Part Two: The Refund Scam
Continuing our four-part article series on online fraud/scam prevention and information, with the popular Refund Scam.
This scam typically starts just like the “Tech Support Scam” and involves the “right” of the victim to receive a refund. The victim usually receives an email from fake websites disguised as E-Bay, Amazon or even phone-calls from fake Microsoft or another company with the aim of making the victim understand that, because of a reason, the victim should get refunded. Then, the scammer accesses the victims’ computer through remote access software and asks whether the victim has online banking in order to transfer the victim his refund. Once the scammer has access to the victims’ online banking, he then proceeds to black out the victims’ screen (and keyboard) while the “transaction” is happening. During that time, the scammer sees how many accounts are connected on the victims’ online banking and then proceeds accordingly by “adding” money into the victims’ account through the “inspect element” function of the website.
Tip: In every website, when you “right click”, there is a function on the bottom of the results stating “inspect” or “inspect element” which allows you to make changes in the HTML of the website. However, simply speaking, even though changes could be made at the website through inspection of the HTML, they are never permanent (money cannot be transferred like this) and everything is restored with a simple refresh of the page.
When the scammer seemingly “adds” the refund to the victims’ account (though “inspect element” function), he makes a “mistake” and adds way more money than the initial “refund” amount which he subsequently asks the victim to refund him back because it is the “company’s” money that were transferred “by mistake”.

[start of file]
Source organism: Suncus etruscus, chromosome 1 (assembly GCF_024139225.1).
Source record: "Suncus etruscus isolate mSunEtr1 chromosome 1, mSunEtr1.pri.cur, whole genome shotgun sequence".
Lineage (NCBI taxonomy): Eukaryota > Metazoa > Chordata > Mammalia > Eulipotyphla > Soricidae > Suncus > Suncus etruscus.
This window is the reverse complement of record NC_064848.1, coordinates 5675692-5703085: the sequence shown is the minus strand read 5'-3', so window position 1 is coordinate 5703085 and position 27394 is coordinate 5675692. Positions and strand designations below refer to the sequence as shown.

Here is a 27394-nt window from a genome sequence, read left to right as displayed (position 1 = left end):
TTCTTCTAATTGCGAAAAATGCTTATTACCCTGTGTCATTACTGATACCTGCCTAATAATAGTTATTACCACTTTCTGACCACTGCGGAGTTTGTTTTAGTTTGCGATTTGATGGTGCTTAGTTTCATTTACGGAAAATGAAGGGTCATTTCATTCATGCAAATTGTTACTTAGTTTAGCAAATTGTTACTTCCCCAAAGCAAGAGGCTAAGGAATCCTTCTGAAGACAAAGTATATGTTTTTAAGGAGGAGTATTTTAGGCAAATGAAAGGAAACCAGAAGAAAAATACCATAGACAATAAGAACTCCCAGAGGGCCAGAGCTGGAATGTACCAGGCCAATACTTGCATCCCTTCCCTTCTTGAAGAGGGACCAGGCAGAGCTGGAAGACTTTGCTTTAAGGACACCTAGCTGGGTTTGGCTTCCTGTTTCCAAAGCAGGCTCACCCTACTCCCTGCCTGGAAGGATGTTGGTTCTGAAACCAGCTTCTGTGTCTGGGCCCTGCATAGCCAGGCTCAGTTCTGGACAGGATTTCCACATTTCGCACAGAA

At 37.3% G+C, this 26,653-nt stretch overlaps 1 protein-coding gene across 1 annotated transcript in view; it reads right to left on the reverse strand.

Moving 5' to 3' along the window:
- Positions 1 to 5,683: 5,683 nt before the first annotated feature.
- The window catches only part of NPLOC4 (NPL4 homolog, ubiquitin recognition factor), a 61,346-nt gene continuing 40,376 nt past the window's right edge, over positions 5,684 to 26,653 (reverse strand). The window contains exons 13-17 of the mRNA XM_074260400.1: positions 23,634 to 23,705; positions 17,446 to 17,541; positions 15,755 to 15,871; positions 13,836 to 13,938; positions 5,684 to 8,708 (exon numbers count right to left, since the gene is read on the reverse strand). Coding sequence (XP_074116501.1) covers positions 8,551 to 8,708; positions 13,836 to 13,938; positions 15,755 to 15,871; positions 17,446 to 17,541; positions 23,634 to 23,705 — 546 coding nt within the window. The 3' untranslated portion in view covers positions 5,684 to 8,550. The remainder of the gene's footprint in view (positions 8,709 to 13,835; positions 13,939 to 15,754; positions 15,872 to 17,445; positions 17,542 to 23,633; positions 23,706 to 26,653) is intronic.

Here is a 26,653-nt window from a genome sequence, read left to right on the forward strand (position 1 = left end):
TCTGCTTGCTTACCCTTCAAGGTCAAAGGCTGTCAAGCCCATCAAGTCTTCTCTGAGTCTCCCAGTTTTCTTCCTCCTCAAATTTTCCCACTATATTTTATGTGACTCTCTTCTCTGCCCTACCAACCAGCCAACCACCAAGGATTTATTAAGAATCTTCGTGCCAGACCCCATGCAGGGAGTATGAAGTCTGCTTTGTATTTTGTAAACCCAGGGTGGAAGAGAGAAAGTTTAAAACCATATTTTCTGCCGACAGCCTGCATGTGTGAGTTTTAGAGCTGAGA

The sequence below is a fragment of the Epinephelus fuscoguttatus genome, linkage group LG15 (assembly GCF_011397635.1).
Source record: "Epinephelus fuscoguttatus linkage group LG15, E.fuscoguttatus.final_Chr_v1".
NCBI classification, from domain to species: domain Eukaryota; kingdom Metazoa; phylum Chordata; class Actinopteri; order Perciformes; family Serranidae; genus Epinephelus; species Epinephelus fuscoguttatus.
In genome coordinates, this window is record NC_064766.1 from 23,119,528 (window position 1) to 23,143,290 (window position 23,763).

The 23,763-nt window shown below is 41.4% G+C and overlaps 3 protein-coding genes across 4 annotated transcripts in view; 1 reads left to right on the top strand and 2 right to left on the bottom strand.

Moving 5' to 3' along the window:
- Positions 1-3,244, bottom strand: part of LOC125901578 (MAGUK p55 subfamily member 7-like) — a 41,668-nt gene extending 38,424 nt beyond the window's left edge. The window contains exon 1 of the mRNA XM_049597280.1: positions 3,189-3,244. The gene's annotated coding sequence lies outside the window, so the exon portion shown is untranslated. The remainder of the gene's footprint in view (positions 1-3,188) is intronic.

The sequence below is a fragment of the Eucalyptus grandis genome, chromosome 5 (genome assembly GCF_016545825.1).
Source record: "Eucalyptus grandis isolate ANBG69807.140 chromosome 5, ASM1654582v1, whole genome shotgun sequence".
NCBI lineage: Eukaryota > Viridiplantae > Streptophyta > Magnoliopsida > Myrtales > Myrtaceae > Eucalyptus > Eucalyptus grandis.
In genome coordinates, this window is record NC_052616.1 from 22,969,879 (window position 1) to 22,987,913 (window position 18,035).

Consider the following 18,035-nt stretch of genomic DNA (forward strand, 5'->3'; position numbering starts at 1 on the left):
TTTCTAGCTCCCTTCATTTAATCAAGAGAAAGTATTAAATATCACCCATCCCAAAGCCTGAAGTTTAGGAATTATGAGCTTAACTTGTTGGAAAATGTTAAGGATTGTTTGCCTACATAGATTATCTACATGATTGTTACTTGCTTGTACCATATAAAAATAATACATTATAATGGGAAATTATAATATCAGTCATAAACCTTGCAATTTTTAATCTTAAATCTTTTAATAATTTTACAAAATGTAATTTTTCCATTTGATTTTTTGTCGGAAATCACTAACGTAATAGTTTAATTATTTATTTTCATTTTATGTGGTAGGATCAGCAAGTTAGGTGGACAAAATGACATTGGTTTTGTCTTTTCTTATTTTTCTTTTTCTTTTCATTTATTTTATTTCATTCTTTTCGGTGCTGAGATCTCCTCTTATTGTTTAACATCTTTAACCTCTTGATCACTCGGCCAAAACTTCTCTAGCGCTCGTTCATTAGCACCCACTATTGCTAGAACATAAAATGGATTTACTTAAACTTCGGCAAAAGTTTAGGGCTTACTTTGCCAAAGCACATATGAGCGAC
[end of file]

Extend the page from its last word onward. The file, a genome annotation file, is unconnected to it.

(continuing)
Important note: Scammers will usually ask for refund (or payment) through gift cards (apple store gift card, google play store gift card, amazon gift card etc.) which are untraceable and are typically resold online on auction websites (a gift card worth €200 can be sold for less but nonetheless the scammer makes profit). The scammer directs the victim to the physical store closer to the victims’ home and once the cards are purchased, the victim is asked to give the codes to the scammer so the “refund” to the company is achieved. Unfortunately, once the scam is successfully pulled of and the codes are given, most of the time, it is impossible for the victim to get the money back.
Important note: If the victim refuses to act as told by the scammer who has remote access to the computer, then the scammer might frighten the victim by (falsely) stating that he can steal all of the money in the account (which makes it very weird why the scammer couldn’t just take back normally the amount back and instead asked for gift cards) and that he can delete all files of the computer unless the victim follows the instructions, in which case it is then very visible that the seemingly “company worker” now has more sinister intentions. Scammers will do anything to persuade the victim that they are not trying to defraud and that they are legitimate.